This 10th-century copy of the Gospels in Greek contains fine decorated headpieces at the beginning of each gospel.
The volume opens with the Letter of Eusebius (263-339) concerning his canon tables. Here it is written in majuscule script in red ink in a cross-shaped text format with gold framing and small blue decorations (ff. 2r-3v). This is followed by an incomplete set of canon tables (ff. 4r-5v) with striking red, white, and blue horseshoe-shaped arches with gold pilasters.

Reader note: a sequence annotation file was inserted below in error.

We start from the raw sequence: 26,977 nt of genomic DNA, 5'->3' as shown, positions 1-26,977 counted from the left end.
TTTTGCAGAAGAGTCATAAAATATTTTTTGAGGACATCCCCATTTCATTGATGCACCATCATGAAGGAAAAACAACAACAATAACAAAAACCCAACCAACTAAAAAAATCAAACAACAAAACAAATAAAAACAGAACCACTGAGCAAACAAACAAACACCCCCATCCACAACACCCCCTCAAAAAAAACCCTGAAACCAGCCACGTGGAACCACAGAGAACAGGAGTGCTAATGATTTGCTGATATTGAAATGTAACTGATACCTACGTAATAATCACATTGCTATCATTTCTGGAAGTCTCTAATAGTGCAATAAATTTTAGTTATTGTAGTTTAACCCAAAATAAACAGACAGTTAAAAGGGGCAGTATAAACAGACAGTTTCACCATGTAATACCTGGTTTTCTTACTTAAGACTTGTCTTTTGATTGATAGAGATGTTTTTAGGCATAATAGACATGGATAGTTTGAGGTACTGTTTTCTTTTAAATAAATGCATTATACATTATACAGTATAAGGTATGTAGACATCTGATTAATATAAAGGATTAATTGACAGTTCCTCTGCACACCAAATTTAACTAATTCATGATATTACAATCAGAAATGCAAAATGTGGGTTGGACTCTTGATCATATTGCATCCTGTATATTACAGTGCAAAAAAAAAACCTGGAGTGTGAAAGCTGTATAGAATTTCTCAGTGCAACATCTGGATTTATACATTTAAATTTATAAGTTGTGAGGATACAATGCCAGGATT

Numbered chapter titles (kephalaia) are listed before each Gospel book, and these are repeated in the top margin of the relevant page in the Gospel itself.
The Byzantine-style binding is contemporary with the manuscript.
It was discovered in Lebanon and acquired by the British Museum from the bookseller R. H. Evans in 1838.
- Article by:
- Kathleen Maxwell
- Art, Religion, The makers of Greek manuscripts
Kathleen Maxwell describes some of the remarkable illuminated copies of the Gospels to be found in the British Library’s collections.